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Thread: motor circuit condutor derating

  1. #31
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    Quote Originally Posted by kwired View Post
    Does a conductor carrying say 10 amps for a motor produce any more or less heat within a raceway than the same size conductor carrying 10 amps for a resistive load? That is what the derating is supposed to be about is to keep heating effects under control.

    Maybe it is not written correctly, and I am having a little bit of a hard time trying to see what some of you are seeing, but I think it is intended that all "current carrying" conductors be included for number of current carrying conductors in a raceway. A motor circuit conductor is a current carrying conductor unless it qualifies as a neutral that only carries unbalanced current in a multiwire branch circuit.

    If you don't think motor conductors produce heat I can show you a few that obviously do, and they are sized according to the deration factors in 310.15 - the raceways still do warm up enough you don't need instruments to tell.
    There is no question that the motor conductors produce heat just like any other current carrying conductor.

    That being said, it is my opinion that the code wording does not require that the motor circuit conductors be derated. If they would delete the list of articles at the end of the code section, then I would say that they have to be derated, but with the current wording, the code does not require derating. The other issue is the fact that the motor circuit conductors are already derated to 80% based on the rules in Article 430.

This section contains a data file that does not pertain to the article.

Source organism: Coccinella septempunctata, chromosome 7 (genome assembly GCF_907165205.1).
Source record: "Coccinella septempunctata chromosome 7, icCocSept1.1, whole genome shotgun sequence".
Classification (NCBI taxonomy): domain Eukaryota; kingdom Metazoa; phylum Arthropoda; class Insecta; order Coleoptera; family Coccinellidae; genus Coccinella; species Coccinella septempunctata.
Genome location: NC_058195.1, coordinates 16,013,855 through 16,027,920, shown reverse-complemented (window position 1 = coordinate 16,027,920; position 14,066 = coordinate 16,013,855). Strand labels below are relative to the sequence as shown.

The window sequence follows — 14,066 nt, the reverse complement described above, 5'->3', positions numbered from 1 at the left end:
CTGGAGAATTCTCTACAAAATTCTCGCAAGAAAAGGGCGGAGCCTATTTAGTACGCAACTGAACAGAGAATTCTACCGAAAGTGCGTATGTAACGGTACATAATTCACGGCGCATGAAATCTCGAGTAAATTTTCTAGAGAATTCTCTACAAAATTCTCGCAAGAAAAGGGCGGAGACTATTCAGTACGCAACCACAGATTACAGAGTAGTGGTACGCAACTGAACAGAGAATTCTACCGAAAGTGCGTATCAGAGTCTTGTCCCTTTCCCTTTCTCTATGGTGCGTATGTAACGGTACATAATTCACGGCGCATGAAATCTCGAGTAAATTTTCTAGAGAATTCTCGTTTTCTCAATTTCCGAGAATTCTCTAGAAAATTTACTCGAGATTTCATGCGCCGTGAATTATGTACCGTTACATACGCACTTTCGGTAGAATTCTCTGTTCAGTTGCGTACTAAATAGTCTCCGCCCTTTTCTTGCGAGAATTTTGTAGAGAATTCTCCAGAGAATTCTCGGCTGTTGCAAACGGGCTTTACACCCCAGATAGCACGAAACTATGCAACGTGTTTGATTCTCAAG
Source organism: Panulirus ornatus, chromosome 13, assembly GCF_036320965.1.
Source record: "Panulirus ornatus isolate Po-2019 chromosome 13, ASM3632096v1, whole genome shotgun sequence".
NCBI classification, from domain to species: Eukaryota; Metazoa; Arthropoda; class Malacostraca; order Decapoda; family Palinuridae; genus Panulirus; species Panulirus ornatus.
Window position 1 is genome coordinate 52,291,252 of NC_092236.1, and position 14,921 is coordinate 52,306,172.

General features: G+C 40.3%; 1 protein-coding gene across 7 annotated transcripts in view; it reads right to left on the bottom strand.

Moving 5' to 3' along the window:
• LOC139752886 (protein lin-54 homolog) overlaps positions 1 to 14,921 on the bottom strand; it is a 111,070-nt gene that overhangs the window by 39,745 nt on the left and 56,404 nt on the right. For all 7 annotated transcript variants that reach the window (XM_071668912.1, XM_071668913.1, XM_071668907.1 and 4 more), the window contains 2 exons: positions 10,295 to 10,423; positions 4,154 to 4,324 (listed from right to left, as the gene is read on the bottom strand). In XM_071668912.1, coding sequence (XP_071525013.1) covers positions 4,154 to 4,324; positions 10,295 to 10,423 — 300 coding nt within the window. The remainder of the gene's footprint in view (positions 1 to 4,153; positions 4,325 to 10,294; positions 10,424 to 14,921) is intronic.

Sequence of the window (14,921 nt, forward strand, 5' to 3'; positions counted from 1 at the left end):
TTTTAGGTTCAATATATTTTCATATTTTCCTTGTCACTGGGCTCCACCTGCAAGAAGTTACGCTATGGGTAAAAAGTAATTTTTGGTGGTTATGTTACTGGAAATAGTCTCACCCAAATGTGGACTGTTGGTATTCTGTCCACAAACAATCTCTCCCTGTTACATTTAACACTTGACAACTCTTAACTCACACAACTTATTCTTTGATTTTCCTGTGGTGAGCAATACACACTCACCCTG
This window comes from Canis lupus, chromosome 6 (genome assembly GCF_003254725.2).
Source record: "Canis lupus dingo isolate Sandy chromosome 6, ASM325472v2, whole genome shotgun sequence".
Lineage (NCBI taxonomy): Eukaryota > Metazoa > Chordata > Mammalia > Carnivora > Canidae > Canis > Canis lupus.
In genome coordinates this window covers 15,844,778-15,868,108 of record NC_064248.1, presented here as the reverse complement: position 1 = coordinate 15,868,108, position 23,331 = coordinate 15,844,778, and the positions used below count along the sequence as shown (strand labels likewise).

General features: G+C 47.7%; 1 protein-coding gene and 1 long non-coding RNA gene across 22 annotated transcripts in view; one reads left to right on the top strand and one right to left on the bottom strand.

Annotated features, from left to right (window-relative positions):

Don, Illinois
    "It is the first responsibility of every citizen to question authority." B Franklin

  2. #32
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    Quote Originally Posted by don_resqcapt19 View Post
    There is no question that the motor conductors produce heat just like any other current carrying conductor.

    That being said, ...the code wording does not require ...motor circuit conductors be derated. ... The ...motor circuit conductors are already derated to 80% based on the rules in Article 430.
    So the wording leaves the rationale irreproachable? How is having [SDS] control conductors in the same conduit going to reduce the amount of I²R heat, compared to a similar scenario where the control conductors are run separately? That is, conduit run with control conductors and more than three motor circuit conductors requires no derating, versus a conduit run just with more than three motor circuit conductors does require derating...? I must say, that's defies the logic and purpose of derating.

    Now you have me wondering how 110.14(C) terminal temperature limitations applies to Article 430 motor circuit conductor ampacity. Chapter 2 continuous load conductors must also have an ampacity of 125% of the calculated load current... but we are permitted to use the conductor ampacity rating before adjustment and correction, i.e. the higher temperature Table value (e.g. 90°C rating) [210.19(A)(1)]. There is no such clause in Article 430 (that I'm aware of). Are we permitted to determine 125% rating from the higher temperature-rating value? If so, where is that stated in Article 430. If not stated anywhere, the 125% ampacity seems to have to be based on the termination temperature limitation ampacity...??????
    Last edited by Smart $; 07-17-12 at 04:46 AM.
    I'll never get there. No matter where I go, I'm always here.

  3. #33
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    Quote Originally Posted by don_resqcapt19 View Post
    The other issue is the fact that the motor circuit conductors are already derated to 80% based on the rules in Article 430.
    Only continuous load motors - which in general we treat most of them as though they are continuous load, same basic rule, different code section applies to conductors for other continuous loads.

  4. #34